Birmingham’s population growth is the highest in Sandwell
Birmingham itself is the largest local authority in England, and still the only one with a population of over one million. Over the past decade, its size has grown by 6.7%, about the same rate as the country as a whole.
The strongest population growth in the West Midlands Combined Authority has been seen in Sandwell, the metropolitan borough which includes West Bromwich, where the population has grown by 11% over the past decade. Sandwell’s population is now nearly 4,000 people per square kilometer, not far behind Birmingham itself. Sandwell has a large youth population and a rising birth rate, largely due to international migration.
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Economic growth increases the population of Leeds and Wakefield
Leeds, England’s second largest local authority with over 800,000 people, has seen strong growth over the past decade of over 8% as a growing economy, particularly in financial and business services, attracts new workers. Neighboring Wakefield has also seen strong growth, partly due to international migration, as well as large numbers of people moving to Wakefield from Leeds.
By contrast, in Calderdale, the metropolitan borough that includes Halifax, the population is only about 3,000 more than a decade ago, a growth of just 1.4%.
[Read more: Leeds vs Bradford – How a tale of two cities shows the need for place-based growth strategies]
Liverpool’s population has grown less than the English average
The Liverpool city area has seen population growth below the national average, particularly in the Wirral, where the population has barely changed over the past decade. The elderly population of Wirral has increased by more than 15% since the last census, while the population of young people and people of working age has decreased.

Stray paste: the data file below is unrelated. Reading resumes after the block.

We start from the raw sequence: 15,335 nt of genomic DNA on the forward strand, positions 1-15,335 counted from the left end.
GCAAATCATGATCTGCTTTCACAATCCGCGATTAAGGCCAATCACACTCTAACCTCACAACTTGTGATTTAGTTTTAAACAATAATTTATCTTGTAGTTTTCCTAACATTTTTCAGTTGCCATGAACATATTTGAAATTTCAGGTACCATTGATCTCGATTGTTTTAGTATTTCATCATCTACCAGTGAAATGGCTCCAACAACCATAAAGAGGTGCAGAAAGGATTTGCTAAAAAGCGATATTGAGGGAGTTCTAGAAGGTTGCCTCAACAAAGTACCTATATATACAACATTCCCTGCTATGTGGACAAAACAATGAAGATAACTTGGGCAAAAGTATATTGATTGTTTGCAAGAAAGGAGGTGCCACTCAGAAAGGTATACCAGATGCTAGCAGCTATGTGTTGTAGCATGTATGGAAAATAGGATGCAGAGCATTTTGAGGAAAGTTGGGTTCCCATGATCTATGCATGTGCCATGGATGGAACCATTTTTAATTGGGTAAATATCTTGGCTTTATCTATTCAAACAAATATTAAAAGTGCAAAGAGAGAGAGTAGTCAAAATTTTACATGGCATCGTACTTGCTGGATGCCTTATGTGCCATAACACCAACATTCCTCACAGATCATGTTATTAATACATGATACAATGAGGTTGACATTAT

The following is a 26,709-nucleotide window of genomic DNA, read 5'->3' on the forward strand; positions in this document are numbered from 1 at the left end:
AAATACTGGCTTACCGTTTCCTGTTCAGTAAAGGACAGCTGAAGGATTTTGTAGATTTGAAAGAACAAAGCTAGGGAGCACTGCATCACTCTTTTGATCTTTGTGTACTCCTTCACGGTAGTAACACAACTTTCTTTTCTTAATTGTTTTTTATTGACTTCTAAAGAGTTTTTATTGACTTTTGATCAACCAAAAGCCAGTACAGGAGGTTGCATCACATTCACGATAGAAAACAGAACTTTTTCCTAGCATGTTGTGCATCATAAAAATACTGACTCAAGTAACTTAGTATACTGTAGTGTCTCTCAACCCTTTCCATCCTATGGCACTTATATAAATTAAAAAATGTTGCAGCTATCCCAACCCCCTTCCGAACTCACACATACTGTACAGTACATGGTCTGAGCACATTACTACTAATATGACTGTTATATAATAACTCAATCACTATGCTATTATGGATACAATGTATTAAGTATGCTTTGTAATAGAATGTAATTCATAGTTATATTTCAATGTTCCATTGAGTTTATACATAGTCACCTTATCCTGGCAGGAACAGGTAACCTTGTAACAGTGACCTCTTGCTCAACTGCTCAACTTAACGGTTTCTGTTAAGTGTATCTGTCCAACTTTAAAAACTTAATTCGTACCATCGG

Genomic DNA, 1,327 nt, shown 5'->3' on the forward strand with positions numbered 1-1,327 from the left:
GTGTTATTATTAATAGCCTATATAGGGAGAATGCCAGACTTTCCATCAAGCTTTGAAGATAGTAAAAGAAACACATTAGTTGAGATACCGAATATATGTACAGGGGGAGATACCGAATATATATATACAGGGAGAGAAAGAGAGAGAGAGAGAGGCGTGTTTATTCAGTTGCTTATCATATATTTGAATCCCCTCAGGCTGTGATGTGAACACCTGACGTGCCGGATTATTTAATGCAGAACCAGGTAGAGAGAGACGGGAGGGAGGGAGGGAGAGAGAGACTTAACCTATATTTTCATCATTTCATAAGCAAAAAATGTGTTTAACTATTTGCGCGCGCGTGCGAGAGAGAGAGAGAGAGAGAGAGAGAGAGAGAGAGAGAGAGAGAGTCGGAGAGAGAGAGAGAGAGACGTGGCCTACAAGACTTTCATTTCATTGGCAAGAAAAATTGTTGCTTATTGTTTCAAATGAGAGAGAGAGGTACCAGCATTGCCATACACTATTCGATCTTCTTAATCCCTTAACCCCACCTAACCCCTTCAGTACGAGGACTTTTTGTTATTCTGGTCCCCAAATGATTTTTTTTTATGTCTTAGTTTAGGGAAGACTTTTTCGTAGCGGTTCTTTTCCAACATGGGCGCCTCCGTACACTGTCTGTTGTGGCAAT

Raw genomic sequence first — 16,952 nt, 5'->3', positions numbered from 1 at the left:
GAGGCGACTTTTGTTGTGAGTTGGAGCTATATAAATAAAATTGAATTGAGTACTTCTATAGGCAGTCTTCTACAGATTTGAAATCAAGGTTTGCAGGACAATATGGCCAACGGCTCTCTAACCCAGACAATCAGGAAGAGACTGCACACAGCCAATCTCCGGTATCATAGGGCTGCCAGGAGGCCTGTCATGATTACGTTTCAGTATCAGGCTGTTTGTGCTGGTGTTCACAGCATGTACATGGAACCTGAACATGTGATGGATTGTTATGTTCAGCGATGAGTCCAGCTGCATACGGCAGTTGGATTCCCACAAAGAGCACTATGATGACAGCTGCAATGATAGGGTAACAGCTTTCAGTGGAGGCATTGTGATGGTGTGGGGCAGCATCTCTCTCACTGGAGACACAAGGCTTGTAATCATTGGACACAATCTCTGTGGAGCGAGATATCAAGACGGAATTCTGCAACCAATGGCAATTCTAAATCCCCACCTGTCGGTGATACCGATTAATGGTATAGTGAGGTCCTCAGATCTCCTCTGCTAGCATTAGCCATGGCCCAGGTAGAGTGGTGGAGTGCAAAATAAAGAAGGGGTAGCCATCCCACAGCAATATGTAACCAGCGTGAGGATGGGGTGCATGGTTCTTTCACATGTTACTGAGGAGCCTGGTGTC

In Knowsley, the most deprived local authority in the country, the population has grown by almost 6% since 2011, with increasing international migration and a rising birth rate.
[Read more: Was the decline in Liverpool’s historic population really that unusual?]
Barnsley’s population has grown more than Sheffield’s
South Yorkshire has also seen population growth below the national average, with only Barnsley’s population increasing by more than 5%.
Sheffield experienced strong population growth alongside economic growth in the first decade of the 2000s, but struggled to recover from the financial crisis. In 2011, Sheffield was England’s third-largest local authority, but slipped to fourth after barely changing in size over the past decade, while the rest of the country continues to grow.
[Read more: Some thoughts on why Sheffield’s economy has struggled]
Newcastle center population rises as Sunderland and Gateshead decline
Tyne and Wear has seen the opposite trend: the Newcastle center itself has seen strong growth of over 7% over the last decade thanks to economic growth and investment. However, across the river, South Tyneside, Gateshead and Sunderland have all seen their populations decline since 2011. Sunderland has seen increasing numbers of young people leaving the city, seeking better job prospects elsewhere.